Fitch Ratings expects Brent prices to drop to $45 per barrel in 2021 — even though there’s good news on the vaccine front, the credit rating agency said this week.
That’s close to 9% lower than what a Refinitiv Eikon poll is predicting. Brent crude could be around $49.35 next year, with $50 being the most common forecast, according to a survey of 36 analysts. The U.S. Energy Information Administration expects the international benchmark to be at $46.59.
Dmitry Marinchenko, senior director at Fitch Ratings, said the company is more cautious.
“We expect prices to be, on average, at $45 next year for Brent,” he told CNBC’s “Capital Connection” on Friday. “This assumes that the demand will remain weak until at least the second half of the year, because the progress with mass vaccination probably will not be very quick.”
This week, the U.K. became the first country to approve Pfizer and BioNTech’s Covid-19 vaccine for emergency use. It is set to be given to medical workers from next week.
But doctors have warned that it will likely take months before vaccines are widely available.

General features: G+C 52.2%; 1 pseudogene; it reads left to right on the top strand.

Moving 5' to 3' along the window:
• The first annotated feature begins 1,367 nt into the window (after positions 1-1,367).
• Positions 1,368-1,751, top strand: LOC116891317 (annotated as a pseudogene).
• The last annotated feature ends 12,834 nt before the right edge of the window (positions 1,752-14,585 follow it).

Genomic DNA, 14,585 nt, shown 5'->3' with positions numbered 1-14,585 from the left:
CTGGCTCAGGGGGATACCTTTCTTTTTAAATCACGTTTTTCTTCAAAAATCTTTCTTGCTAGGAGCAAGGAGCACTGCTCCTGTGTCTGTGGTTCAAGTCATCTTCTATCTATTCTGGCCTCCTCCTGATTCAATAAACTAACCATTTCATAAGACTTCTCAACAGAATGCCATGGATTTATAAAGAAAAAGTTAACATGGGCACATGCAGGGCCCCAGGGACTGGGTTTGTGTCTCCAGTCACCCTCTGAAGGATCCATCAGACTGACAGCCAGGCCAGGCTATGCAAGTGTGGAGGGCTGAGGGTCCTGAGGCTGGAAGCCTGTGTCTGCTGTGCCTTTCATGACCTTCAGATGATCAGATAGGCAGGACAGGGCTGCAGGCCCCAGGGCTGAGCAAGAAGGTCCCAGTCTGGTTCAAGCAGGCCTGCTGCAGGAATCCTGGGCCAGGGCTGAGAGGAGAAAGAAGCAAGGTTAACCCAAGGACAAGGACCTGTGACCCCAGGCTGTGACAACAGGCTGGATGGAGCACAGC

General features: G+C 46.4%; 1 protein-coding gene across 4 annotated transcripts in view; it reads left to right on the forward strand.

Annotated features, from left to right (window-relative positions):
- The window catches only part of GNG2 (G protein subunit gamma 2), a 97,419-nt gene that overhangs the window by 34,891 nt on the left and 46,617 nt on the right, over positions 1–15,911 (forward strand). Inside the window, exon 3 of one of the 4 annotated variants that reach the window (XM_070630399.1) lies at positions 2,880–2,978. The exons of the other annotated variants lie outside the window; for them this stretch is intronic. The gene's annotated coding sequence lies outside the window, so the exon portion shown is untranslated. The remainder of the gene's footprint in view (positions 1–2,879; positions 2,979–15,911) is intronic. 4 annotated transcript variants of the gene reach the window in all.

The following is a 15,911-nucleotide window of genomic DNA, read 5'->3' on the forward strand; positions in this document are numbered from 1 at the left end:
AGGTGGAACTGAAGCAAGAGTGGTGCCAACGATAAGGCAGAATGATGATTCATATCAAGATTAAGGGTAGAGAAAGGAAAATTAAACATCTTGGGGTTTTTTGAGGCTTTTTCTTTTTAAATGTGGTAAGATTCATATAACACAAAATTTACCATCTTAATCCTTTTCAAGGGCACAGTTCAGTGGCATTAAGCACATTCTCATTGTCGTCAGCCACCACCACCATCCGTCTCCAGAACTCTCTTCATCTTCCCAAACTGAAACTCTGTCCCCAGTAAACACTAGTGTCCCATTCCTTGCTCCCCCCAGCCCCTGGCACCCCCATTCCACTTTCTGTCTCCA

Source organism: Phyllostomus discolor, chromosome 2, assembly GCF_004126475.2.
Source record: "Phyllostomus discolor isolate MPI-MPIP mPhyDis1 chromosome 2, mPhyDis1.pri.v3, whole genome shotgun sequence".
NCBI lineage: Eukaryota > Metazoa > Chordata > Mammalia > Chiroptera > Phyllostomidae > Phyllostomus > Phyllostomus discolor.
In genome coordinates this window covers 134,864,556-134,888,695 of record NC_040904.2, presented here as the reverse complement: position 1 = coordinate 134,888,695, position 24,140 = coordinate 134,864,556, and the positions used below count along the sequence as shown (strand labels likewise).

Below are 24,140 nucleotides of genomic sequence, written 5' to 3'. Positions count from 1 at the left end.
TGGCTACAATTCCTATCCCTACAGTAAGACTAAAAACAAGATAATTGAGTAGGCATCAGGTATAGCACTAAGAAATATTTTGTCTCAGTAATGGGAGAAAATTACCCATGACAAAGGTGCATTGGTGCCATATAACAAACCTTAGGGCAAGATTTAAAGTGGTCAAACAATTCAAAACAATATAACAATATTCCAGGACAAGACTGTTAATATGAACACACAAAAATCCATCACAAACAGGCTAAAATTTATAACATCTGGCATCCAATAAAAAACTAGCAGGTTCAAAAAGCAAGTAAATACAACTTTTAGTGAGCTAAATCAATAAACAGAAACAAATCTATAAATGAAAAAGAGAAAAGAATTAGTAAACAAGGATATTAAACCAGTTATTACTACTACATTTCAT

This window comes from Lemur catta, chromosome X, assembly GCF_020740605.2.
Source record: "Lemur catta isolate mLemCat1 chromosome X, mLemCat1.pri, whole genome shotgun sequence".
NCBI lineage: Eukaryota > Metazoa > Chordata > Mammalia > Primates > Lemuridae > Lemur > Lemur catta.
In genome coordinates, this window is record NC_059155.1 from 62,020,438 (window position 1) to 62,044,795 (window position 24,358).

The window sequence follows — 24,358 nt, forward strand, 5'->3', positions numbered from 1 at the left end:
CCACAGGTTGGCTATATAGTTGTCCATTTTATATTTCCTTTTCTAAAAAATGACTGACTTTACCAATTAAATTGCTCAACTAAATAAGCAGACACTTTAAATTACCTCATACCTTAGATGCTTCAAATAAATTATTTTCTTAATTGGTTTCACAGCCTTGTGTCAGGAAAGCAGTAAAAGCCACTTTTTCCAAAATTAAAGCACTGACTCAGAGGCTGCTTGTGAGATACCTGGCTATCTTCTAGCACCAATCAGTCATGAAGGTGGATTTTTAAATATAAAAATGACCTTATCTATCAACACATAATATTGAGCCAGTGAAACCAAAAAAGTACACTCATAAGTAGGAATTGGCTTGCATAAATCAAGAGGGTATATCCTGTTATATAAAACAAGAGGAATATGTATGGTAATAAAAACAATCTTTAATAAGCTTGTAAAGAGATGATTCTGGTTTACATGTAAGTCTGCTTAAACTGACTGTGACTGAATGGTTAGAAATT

Oil prices rose when a few pharmaceutical companies, including Pfizer-BioNTech and Moderna, announced high efficacy rates of more than 90% last month.
Still, Marinchenko said vaccines will “probably not have a significant impact” on oil demand until the second half of 2021.
“With weak demand, and with OPEC trying to manage supply … to avoid large surpluses or deficits in the market, we expect prices to be at $45 next year,” he said.
OPEC and its allies on Thursday made a deal to increase production by 500,000 barrels per day from January — much lower than the original agreement in April to raise output by 2 million barrels a day. That brings the production cuts to 7.2 million bpd from 2021.
Both oil benchmarks rose on Friday, with Brent up 2.01% at $49.69 and West Texas Intermediate gaining 2.02% to trade at $46.56.